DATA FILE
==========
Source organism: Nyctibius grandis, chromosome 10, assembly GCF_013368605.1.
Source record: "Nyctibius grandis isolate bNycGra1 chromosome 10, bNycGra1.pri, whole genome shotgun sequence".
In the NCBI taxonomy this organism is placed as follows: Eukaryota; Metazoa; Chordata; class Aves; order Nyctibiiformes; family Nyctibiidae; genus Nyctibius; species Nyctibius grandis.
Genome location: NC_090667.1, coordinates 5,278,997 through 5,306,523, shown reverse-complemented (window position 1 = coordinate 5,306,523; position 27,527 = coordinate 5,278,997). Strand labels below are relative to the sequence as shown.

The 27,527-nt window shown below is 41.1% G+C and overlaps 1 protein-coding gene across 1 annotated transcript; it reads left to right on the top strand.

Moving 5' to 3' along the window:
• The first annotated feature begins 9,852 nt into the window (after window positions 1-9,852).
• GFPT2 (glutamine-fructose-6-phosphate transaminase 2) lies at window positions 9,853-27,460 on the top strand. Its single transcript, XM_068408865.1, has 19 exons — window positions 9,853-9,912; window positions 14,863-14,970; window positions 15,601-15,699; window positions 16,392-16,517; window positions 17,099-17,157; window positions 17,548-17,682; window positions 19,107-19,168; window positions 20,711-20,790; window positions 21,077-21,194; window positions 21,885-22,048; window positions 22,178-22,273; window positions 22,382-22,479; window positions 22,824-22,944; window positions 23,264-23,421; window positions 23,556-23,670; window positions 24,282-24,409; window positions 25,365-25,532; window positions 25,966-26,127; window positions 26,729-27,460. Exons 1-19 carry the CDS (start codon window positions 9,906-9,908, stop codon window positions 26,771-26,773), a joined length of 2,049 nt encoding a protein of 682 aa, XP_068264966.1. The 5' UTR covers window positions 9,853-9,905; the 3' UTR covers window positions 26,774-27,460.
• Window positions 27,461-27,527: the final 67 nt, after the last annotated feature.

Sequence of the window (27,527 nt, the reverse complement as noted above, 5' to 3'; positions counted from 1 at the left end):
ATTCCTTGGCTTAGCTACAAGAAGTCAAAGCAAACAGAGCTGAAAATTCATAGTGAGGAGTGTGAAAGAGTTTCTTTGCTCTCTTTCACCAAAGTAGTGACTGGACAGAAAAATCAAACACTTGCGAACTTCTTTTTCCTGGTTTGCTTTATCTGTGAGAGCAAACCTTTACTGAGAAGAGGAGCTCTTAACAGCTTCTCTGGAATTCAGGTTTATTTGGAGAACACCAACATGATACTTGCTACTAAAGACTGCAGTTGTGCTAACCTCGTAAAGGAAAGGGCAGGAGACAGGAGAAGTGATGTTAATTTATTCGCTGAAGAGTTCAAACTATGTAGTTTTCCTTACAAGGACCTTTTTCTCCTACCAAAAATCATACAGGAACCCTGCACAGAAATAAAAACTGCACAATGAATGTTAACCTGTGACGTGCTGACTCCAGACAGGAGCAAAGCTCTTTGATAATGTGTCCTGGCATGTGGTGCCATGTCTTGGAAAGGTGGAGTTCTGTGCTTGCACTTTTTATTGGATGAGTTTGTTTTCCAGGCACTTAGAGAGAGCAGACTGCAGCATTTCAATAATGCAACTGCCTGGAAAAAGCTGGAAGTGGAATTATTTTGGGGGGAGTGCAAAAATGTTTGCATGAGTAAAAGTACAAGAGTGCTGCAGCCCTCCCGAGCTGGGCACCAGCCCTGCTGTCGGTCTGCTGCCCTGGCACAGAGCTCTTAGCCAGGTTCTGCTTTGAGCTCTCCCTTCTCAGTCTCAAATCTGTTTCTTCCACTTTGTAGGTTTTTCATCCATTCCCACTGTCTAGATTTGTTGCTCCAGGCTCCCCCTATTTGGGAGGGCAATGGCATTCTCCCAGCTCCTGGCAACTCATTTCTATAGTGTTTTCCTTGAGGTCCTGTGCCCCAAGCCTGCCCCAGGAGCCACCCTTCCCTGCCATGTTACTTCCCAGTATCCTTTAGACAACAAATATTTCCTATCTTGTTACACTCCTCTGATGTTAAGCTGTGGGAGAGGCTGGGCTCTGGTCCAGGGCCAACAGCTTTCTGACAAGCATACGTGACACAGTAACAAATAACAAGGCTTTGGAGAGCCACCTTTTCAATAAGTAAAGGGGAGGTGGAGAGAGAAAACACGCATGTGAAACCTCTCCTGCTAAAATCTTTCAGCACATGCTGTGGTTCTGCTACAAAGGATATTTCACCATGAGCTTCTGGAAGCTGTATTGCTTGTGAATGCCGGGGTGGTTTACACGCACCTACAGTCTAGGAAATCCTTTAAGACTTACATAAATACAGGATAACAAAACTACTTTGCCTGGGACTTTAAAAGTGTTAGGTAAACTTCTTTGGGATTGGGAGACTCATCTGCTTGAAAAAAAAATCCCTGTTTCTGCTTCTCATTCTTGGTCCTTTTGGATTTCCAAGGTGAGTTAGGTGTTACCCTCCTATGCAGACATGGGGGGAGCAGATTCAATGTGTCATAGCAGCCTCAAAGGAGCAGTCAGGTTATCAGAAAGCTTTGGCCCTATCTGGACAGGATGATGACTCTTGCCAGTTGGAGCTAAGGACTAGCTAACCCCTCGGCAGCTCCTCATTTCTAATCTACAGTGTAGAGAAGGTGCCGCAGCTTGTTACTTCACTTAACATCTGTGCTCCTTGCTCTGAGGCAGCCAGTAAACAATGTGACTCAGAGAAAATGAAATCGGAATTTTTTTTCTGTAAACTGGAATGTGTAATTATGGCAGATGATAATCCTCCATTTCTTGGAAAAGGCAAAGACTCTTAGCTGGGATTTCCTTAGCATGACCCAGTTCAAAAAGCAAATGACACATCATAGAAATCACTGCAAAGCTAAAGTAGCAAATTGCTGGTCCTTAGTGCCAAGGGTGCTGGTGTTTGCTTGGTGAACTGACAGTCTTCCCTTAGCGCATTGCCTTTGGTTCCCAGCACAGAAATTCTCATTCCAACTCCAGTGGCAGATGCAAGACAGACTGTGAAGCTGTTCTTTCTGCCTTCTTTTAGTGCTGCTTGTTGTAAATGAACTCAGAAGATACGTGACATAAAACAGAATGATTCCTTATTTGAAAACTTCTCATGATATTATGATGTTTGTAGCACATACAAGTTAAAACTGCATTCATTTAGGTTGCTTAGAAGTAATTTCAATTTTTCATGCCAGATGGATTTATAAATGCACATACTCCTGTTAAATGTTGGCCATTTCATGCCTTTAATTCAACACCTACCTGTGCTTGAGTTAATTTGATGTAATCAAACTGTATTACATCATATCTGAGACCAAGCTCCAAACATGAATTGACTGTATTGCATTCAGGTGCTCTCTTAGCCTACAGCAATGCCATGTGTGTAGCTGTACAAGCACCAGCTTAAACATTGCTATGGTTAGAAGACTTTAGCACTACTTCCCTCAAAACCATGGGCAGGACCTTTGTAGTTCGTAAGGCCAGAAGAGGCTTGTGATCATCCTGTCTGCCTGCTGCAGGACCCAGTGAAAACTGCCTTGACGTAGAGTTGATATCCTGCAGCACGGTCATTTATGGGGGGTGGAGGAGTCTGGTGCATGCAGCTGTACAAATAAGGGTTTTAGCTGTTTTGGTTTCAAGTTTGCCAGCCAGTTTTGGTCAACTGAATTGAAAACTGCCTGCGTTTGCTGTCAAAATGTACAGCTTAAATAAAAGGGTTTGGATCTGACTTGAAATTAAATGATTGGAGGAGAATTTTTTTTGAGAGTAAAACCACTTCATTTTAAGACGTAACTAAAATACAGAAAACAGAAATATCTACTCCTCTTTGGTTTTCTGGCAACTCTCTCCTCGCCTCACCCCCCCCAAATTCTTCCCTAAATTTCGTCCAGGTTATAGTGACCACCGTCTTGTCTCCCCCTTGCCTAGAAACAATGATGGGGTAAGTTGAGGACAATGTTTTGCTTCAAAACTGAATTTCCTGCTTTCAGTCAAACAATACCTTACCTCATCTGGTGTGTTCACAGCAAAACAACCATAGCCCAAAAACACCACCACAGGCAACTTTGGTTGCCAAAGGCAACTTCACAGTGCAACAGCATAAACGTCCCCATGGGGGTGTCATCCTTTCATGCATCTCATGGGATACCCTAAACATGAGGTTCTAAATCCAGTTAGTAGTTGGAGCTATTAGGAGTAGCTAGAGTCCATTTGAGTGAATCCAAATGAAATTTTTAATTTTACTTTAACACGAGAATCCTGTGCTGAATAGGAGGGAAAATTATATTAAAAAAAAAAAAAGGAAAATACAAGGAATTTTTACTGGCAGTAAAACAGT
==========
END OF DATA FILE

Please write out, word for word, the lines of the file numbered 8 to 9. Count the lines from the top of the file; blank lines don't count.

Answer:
• GFPT2 (glutamine-fructose-6-phosphate transaminase 2) lies at window positions 9,853-27,460 on the top strand. Its single transcript, XM_068408865.1, has 19 exons — window positions 9,853-9,912; window positions 14,863-14,970; window positions 15,601-15,699; window positions 16,392-16,517; window positions 17,099-17,157; window positions 17,548-17,682; window positions 19,107-19,168; window positions 20,711-20,790; window positions 21,077-21,194; window positions 21,885-22,048; window positions 22,178-22,273; window positions 22,382-22,479; window positions 22,824-22,944; window positions 23,264-23,421; window positions 23,556-23,670; window positions 24,282-24,409; window positions 25,365-25,532; window positions 25,966-26,127; window positions 26,729-27,460. Exons 1-19 carry the CDS (start codon window positions 9,906-9,908, stop codon window positions 26,771-26,773), a joined length of 2,049 nt encoding a protein of 682 aa, XP_068264966.1. The 5' UTR covers window positions 9,853-9,905; the 3' UTR covers window positions 26,774-27,460.
• Window positions 27,461-27,527: the final 67 nt, after the last annotated feature.